National | Science

Real-time river water sensor designed with Kaitiakitanga in mind

A portable device capable of assessing in real-time the cleanliness of rivers has been developed.

The idea came about when research scientist Dr Leonie Jones (Ngāpuhi, Ngāti Kahungunu ki Wairarapa) was inspired by local river kaitiaki and founder of Environment River Patrol Aotearoa, Millan Ruka (Te Urioroi, Te Parawhau, Te Mahurehure).

“I develop I just knew that’s where I could fit in with the puzzle,” says Jones.

She saw how hard Ruka was working to protect his river for future generations and was determined to develop technology that could help.

“Kei au nga pukenga ki te hanga i nga mea hou ki te whakaaro ki waho i te pouaka, engari kāore au i mahi ki te taiao. Ko taku tino mahi ki te whakarongo ki nga tāngata pērā kia Millan, ki te whakaaweawe i oku ake whakaaro.”

(I have the skills to invent new things and think outside the box, but I’m not outside working with the environment. So the important part of my work is to listen to people like Millan to guide and influence my thoughts.)

Research scientist Dr Leonie Jones and local river kaitiaki, Millan Ruka, founder of Environment River Patrol Aotearoa.

Ruka says he was raised by uncles who would hunt and gather food using the river.

“I was brought up in that sort of environment, and journeyed many, many rivers across this country and around the world.”

“But when my uncle and I went to our homestead and we realised…that the river was almost red and green in parts and so stagnant - and we could smell the cattle, urine - and knew it [the river] was toxic.”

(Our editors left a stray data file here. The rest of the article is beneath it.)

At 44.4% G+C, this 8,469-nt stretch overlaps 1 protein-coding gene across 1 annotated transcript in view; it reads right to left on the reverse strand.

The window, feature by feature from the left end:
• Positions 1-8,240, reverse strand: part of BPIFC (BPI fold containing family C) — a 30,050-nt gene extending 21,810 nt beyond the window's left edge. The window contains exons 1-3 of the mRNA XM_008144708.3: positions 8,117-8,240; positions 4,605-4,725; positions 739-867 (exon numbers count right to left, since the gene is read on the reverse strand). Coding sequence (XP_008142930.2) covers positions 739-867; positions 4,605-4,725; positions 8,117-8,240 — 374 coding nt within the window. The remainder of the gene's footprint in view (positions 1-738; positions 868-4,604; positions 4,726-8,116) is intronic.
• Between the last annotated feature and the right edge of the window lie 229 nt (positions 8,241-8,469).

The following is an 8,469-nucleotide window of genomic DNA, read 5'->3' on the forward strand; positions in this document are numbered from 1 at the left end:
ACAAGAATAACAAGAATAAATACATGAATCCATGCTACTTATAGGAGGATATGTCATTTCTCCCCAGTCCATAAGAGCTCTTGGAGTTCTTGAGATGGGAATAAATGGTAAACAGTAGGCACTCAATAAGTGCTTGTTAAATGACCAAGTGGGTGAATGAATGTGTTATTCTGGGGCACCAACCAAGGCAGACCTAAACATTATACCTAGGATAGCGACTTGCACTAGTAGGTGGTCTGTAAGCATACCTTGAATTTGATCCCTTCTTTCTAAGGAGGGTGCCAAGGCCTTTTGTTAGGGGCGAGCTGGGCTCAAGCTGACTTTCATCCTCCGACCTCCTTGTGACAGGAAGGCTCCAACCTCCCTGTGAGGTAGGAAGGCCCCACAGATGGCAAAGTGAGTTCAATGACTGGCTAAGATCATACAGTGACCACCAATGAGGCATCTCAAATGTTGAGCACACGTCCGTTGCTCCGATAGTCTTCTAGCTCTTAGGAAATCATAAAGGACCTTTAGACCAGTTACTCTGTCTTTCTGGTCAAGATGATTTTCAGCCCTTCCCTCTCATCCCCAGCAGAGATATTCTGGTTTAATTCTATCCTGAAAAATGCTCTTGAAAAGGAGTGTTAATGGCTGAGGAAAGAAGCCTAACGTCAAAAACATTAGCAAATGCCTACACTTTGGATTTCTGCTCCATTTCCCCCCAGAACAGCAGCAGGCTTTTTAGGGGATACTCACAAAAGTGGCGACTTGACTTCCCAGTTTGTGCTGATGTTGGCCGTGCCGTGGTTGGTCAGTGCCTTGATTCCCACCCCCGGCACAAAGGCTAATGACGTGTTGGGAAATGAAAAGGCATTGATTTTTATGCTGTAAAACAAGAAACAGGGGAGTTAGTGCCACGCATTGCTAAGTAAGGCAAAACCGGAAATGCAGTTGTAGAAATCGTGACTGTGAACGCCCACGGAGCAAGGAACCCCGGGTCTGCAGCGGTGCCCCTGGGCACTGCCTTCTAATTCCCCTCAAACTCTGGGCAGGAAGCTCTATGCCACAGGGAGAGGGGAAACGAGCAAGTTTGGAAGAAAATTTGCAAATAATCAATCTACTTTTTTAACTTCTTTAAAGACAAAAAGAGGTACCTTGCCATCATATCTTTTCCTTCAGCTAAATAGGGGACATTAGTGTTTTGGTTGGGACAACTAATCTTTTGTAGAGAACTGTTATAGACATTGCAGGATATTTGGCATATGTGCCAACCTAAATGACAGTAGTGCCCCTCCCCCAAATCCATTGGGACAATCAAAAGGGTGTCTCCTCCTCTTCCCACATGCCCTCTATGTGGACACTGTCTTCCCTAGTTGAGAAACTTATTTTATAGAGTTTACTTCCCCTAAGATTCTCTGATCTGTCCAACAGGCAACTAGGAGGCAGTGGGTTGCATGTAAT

“I embarked going way up the river and I found that the river was a cesspit, really a ditch with cattle everywhere. So that’s how my mahi started and [I] started reporting from that day on.”

Jones says the water quality diagnostic device was designed with non-scientists in mind and can be deployed in rivers and creeks for periods of 100 days without the need for maintenance or calibration.

It uses purpose-developed electrochemical sensors, microfluidics and electronics to assess in real-time the cleanliness of the river.

“The harsh reality is that, even though that more than two-thirds of our rivers are unsafe for swimming, we still swim in them. And a lot of people still drink from them and gather kai from them. And so having them in this dirty state, it’s not good enough. And, you know, how does that align with our clean green image for New Zealand? It doesn’t.”

Jones’ ambitious goal for this technology is to have “one placed in the river every kilometre, measuring every hour.”

“If we can get that kind of frequency of readings of the data set, of that kind of deployment, would be immense. And we could really change the way we interact with rivers and really change the way we manage the use of land. And minimalise the negative effect on the rivers and waters,” says Jones.

Ruka agrees and says, “it is time for Māori to have their participation and this is a great invention, idea to deploy nationwide. We all need to get on board. he waka eke noa. we are all on this together.”

Dr Leonie Jones with the river sensor.